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Old 07-07-2007, 11:11 PM   #1
Woodsman
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Recursive sym link in aaa_base-12.0?


Hi All,

I noticed a recursive sym link created in the new a/aaa_base-12.0 package. In the doinstall.sh script there is the command:

( cd /usr/bin ; ln -sf . X11 )

This creates a recursive link. I can't say if the recursive effect hinders performance in any way, but perhaps some of you experienced hackers can recommend a cure, if any.

Thanks.
 
Old 07-08-2007, 01:47 AM   #2
jong357
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It's just a compat symlink incase anything is hardwired to look in /usr/bin/X11 (It'll see everything in /usr/bin). Ofcourse that makes absolutely no sense seeing as how X11 is installed with --prefix=/usr and /usr/bin is in the $PATH.

Seems like a completely redundant and pointless thing to do IMO... I've actually noticed ALOT of wierd pointless symlinks on Slack 12. Not overly happy with it but oh well. Just delete it if it bothers you. It won't cause any performance loss in the slightest (with it there or not) if thats your concern.
 
Old 07-08-2007, 02:23 AM   #3
MS3FGX
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Pat has taken the very cautious route with the amount of directory changes that we have in Slackware 12 over 11. There are a number of symlinks there "just in case" to prevent any issues with backwards compatibility. Most are probably completely useless, but Pat always likes to take the safest course (which is really one of the reasons we are all here in the first place).
 
Old 07-08-2007, 12:27 PM   #4
jong357
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Yea. I'm guessing it's there incase the user compiles an X11 prog that possibly defaults to putting it's binaries in /usr/bin/X11 and said user doesn't give a --prefix or --bindir arguement. Or you could grep recursively in /var/log/packages for /usr/bin/X11. If it's not found on a full slackware install then that's why it's there. If it is found, then it's just a minor hack to get everything in the right place.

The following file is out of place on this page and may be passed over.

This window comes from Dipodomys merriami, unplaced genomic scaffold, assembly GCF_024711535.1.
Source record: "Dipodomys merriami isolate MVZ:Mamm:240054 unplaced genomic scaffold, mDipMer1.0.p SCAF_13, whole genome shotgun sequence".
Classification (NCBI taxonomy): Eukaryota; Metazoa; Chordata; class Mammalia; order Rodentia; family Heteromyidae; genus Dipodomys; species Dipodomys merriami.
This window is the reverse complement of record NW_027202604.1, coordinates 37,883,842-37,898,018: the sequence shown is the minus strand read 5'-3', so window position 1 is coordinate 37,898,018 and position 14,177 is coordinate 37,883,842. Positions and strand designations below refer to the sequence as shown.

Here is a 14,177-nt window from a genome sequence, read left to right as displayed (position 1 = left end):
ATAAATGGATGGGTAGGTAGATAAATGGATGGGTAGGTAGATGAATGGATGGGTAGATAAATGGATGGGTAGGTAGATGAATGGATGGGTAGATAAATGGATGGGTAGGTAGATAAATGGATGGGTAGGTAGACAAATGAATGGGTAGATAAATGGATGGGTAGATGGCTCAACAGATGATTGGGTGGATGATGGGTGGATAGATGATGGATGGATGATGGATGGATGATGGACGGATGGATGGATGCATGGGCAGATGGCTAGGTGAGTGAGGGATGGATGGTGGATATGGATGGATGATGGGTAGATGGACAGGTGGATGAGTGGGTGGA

Old 07-08-2007, 04:10 PM   #5
Woodsman
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I'm not questioning that Pat inserted the link for backward compatibility --- that the link was created for that reason seems obvious to me. I'm only commenting that the link is recursive. Recursive means the link refers to itself. Because the link is recursive, the subdirectory structure of the link never ends. Open the link in a file manager and see.

Doesn't seem harmful in any way, but the concept of a recursive sym link seems odd to me. I deleted the link and merely posted the note here to inform/help fellow Slackers.
 
Old 07-08-2007, 04:19 PM   #6
jong357
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Well... How would you propose to make a symlink in /usr/bin that points to /usr/bin? Ofcourse it's going to be recursive..
 
Old 07-08-2007, 07:21 PM   #7
MS3FGX
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It isn't recursive, as jong explained, the function of the link is to make /usr/bin/X11 link right back to /usr/bin, since the new XOrg no longer uses the X11 directories and is instead scattered around /usr like other programs generally are.

The idea is that if you have an older application that is not aware of this new directory scheme, it can still place binaries in /usr/bin/X11 (or under /usr/X11R6) and they will automatically be redirected to the correct directories transparently. Well, that is the idea anyway.
 
  


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